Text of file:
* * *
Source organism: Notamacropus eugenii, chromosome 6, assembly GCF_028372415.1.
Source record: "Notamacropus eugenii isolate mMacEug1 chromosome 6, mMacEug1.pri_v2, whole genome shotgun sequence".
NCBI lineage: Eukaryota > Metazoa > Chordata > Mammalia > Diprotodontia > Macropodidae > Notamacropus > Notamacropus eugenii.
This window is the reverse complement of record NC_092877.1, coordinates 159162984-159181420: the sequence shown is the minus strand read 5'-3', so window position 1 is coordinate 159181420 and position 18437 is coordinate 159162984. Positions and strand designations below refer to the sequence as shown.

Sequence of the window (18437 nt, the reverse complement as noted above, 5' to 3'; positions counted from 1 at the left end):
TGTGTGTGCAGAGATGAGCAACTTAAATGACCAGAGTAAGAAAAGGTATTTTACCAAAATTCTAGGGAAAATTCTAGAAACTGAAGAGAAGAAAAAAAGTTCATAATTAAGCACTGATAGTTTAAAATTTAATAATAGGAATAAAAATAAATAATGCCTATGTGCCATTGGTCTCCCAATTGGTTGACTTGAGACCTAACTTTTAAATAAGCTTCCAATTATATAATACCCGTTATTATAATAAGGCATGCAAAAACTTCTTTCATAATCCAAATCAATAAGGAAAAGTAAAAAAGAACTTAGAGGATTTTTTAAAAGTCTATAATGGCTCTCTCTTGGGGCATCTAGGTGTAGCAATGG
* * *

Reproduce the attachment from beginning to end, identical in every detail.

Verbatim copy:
Source organism: Notamacropus eugenii, chromosome 6, assembly GCF_028372415.1.
Source record: "Notamacropus eugenii isolate mMacEug1 chromosome 6, mMacEug1.pri_v2, whole genome shotgun sequence".
NCBI lineage: Eukaryota > Metazoa > Chordata > Mammalia > Diprotodontia > Macropodidae > Notamacropus > Notamacropus eugenii.
This window is the reverse complement of record NC_092877.1, coordinates 159162984-159181420: the sequence shown is the minus strand read 5'-3', so window position 1 is coordinate 159181420 and position 18437 is coordinate 159162984. Positions and strand designations below refer to the sequence as shown.

Sequence of the window (18437 nt, the reverse complement as noted above, 5' to 3'; positions counted from 1 at the left end):
TGTGTGTGCAGAGATGAGCAACTTAAATGACCAGAGTAAGAAAAGGTATTTTACCAAAATTCTAGGGAAAATTCTAGAAACTGAAGAGAAGAAAAAAAGTTCATAATTAAGCACTGATAGTTTAAAATTTAATAATAGGAATAAAAATAAATAATGCCTATGTGCCATTGGTCTCCCAATTGGTTGACTTGAGACCTAACTTTTAAATAAGCTTCCAATTATATAATACCCGTTATTATAATAAGGCATGCAAAAACTTCTTTCATAATCCAAATCAATAAGGAAAAGTAAAAAAGAACTTAGAGGATTTTTTAAAAGTCTATAATGGCTCTCTCTTGGGGCATCTAGGTGTAGCAATGG